Yay for Waystations: How to Certify Your Property as a Monarch Waystation
By now, you may have heard that the International Union for Conservation of Nature classified the monarch butterfly (Danaus plexippus) as endangered in July 2022. While this designation does not provide the monarch butterfly any legal protections in the United States, it does highlight the plight of this iconic species—which should help form recommendations to protect it and other pollinators.
One action you can take to help monarch butterflies is to have your property certified as a Monarch Waystation. The Monarch Waystation program is overseen by Monarch Watch, a 31-year-old organization that operates through the University of Kansas. Monarch Watch champions monarch butterflies and their habitats, conducts research, provides education and manages a tagging program in which the Brandywine Conservancy’s Penguin Court has participated over the last four years. So far, none of the 78 monarch butterflies that Penguin Court has tagged have been recovered, but we’re hopeful that we one day get that notification!
In the meantime, Penguin Court and its partners will continue to propagate and promote not only milkweed (Asclepias spp.)—the only host plant for monarch butterflies—but also nectar plants, too, which are often forgotten. Yes, milkweed plants are critical for monarchs’ survival, but so are nectar plants like asters (Symphyotrichum spp.), goldenrods (Solidago spp.), sunflowers (Heliopsis spp.) and Joe-pye weeds (Eutrochium spp.), which fuel the adult butterfly and the Methuselah generation’s migration to Mexico.
Milkweeds and nectar plants are two components of a Monarch Waystation. Monarch Watch recommends planting at least 10 milkweed plants, preferably of two or more species that are native to your region, since species grow and flower at different times. Nectar plants should bloom continuously or sequentially to provide nectar throughout the monarch’s breeding season and fall migration. They’ll have a constant food source and you’ll have constant color in your landscape! While native plants are preferred, there are also many annuals that are “super buffets” for butterflies like cosmos, lantana, Mexican sunflower and zinnias.
Monarch Waystations should also provide butterflies shelter from predators and the elements, which means having plants close together—as appropriate for each species. Further, since monarch butterflies and a lot of their favored plants crave sunshine, waystations should be in an area that will receive at least six hours of sunlight a day. Monarch Watch does not require a minimum area to have your property certified as a Monarch Waystation—so yes, small container gardens would qualify— but they do suggest your waystation be at least 100 square feet to truly be effective.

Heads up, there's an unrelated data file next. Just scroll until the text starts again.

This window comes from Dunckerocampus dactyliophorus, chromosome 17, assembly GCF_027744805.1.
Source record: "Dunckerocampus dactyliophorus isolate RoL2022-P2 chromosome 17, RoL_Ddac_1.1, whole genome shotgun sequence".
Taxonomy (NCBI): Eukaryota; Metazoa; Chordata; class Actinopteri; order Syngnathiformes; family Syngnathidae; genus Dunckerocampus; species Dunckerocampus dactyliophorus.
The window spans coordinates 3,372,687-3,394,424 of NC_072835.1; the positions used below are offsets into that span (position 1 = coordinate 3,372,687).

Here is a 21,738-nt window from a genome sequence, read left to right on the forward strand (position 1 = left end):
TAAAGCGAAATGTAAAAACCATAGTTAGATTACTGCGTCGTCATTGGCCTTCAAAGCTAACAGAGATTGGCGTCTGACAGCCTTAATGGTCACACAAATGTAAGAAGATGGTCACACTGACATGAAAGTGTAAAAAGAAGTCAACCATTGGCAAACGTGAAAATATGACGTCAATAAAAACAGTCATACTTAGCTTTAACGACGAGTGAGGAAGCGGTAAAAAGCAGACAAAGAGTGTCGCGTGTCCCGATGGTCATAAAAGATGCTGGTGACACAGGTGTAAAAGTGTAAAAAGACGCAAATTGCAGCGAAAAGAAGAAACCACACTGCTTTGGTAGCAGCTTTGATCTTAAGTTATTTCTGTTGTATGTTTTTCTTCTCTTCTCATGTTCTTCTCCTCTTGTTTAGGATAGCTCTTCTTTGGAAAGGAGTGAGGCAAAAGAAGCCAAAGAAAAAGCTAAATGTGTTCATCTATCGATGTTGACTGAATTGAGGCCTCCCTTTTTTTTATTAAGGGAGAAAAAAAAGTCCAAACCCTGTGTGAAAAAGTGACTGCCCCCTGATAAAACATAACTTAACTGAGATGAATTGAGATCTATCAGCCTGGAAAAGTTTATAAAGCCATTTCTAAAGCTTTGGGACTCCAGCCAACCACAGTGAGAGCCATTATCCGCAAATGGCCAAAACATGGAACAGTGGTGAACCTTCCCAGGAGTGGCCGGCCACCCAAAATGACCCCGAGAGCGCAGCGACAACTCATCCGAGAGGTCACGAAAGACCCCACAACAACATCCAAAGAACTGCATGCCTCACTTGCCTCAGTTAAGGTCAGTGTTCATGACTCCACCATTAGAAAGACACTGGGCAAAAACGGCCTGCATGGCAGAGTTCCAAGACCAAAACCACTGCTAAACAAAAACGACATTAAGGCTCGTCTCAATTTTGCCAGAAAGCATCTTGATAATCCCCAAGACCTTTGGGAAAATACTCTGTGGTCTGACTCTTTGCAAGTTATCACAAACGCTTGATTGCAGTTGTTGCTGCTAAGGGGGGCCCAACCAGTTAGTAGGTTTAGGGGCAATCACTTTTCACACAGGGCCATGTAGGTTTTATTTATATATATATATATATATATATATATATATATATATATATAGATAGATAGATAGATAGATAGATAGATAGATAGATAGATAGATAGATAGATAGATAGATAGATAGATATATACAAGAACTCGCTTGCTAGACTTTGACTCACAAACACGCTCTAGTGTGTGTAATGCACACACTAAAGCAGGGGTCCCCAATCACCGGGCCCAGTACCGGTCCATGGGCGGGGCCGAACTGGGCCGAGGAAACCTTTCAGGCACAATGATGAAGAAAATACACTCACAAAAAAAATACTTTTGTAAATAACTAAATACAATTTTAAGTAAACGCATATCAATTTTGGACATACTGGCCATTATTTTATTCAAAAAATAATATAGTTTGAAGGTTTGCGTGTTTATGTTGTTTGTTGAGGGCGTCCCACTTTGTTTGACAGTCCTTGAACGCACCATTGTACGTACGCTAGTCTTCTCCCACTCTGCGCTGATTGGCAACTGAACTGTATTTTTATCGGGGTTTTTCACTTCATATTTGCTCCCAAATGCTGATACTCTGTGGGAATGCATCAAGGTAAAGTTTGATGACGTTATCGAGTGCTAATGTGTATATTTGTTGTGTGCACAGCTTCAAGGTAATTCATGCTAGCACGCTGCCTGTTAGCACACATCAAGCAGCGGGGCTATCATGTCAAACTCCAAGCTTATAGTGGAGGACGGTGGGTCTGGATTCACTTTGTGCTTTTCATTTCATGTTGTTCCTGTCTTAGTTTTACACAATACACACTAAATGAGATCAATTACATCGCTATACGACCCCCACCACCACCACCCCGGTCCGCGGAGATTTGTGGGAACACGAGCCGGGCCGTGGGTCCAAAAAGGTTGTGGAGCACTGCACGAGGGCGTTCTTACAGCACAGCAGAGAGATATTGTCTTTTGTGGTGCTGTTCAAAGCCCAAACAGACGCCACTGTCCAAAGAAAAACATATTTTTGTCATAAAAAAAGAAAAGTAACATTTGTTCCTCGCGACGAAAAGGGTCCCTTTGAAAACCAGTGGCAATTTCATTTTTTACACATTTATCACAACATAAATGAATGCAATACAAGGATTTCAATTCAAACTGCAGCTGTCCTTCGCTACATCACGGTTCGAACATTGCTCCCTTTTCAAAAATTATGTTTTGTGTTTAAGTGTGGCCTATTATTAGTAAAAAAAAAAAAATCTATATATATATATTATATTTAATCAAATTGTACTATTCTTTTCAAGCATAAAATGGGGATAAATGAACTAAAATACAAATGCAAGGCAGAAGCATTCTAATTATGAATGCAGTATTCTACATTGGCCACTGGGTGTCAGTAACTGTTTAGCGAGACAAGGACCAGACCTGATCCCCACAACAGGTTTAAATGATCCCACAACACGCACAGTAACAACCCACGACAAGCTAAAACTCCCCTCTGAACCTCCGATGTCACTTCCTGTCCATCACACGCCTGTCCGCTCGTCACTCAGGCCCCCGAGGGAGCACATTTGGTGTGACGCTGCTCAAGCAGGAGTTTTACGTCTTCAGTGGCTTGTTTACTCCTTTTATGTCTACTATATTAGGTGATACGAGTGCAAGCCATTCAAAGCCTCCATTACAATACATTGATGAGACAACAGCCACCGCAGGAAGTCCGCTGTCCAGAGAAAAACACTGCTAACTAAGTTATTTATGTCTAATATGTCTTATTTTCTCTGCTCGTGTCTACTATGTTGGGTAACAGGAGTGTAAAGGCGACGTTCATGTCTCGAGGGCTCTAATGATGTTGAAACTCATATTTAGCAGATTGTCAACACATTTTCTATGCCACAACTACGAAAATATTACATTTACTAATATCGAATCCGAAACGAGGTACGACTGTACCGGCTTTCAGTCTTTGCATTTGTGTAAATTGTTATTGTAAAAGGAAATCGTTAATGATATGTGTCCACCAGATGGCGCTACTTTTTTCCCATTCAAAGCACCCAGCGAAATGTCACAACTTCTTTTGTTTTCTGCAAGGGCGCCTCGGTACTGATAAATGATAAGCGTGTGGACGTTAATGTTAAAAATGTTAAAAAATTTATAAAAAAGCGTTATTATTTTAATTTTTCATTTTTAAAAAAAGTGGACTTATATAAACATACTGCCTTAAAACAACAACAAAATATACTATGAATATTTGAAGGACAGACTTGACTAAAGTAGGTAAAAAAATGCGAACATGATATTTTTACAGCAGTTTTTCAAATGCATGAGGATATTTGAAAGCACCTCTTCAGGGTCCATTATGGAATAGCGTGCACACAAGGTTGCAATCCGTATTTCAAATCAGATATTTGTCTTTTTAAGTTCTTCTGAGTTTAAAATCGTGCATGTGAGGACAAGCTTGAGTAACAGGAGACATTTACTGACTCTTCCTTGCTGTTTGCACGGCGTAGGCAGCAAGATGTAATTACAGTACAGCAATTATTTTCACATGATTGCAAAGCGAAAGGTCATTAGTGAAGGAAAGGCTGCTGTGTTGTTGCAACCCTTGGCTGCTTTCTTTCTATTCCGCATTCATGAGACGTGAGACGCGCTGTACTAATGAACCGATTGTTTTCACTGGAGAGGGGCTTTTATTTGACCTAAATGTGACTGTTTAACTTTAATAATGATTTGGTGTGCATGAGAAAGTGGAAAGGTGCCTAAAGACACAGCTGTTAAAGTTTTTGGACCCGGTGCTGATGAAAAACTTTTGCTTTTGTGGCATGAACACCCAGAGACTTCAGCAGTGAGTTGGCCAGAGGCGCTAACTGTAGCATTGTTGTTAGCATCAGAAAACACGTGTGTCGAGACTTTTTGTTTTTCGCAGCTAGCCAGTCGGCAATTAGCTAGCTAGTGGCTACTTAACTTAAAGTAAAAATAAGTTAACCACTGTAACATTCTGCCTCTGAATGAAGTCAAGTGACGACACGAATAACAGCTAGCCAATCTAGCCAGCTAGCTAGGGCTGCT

Finally, Monarch Waystations should have a management plan to sustain them for years and even decades to come. It doesn’t have to be a written and formal plan! Native perennials are an excellent choice for waystations, but even they need care from time to time. You might need to divide plants, water them when getting a garden established, mulch to keep competitive plants at bay, and remove invasive plants. It’s also very important to stop using pesticides, which can harm beneficial insects. Annuals may be a little more labor intensive, but can provide instant color.
If you would like to have your habitat certified as a Monarch Waystation and join the 41,800+ others across the globe, you can complete an online application, which walks you through a waystation’s guidelines. You’ll need a creative name for your waystation to distinguish it from others! There is an $18 fee to certify a garden that ultimately supports Monarch Watch and its mission. For an additional $18, plus shipping, you can order a metal Monarch Waystation sign to communicate to your neighbors and guests your efforts to protect not only monarch butterflies but all pollinators which will benefit from your waystation and smart management practices.
If you live or have property in Westmoreland County, please contact Penguin Court’s Program Manager, Melissa Reckner, before you certify your habitat as a Monarch Waystation. Westmoreland County celebrates its 250th anniversary this year and to honor that milestone, Penguin Court, Westmoreland Pollinator Partners and Discover Westmoreland have set a goal to have 250 Monarch Waystations in the county by the end of this year. There are already 60, so we have 190 to go! We need your help to reach our goal.
Thanks to the generosity of FirstEnergy (WestPenn Power) and the Westmoreland County’s 250th Anniversary Initiatives, the first 190 Monarch Waystation applications received by Penguin Court for properties in Westmoreland County will receive their certificate and sign at no cost; however, it’s important that Westmoreland County certifications run through Penguin Court for tracking and financial purposes. Those with property in Westmoreland County may complete this application and either mail or email it to Melissa Reckner as directed. Then, Melissa or Deb Christopher will be in touch to arrange getting your certificate and sign.
Regardless of whether or not you choose to certify your property as a Monarch Waystation, incorporating native plants, eliminating invasive species and following best management practices will benefit not only our beloved monarch butterflies, but all pollinators—which need our help.
Even small gardens in urban spaces can provide connectivity between larger habitats and serve as refugia, and you’ll appreciate the color and life that visits throughout the seasons.
Header image by Nora Sadler. All other photos by Melissa Reckner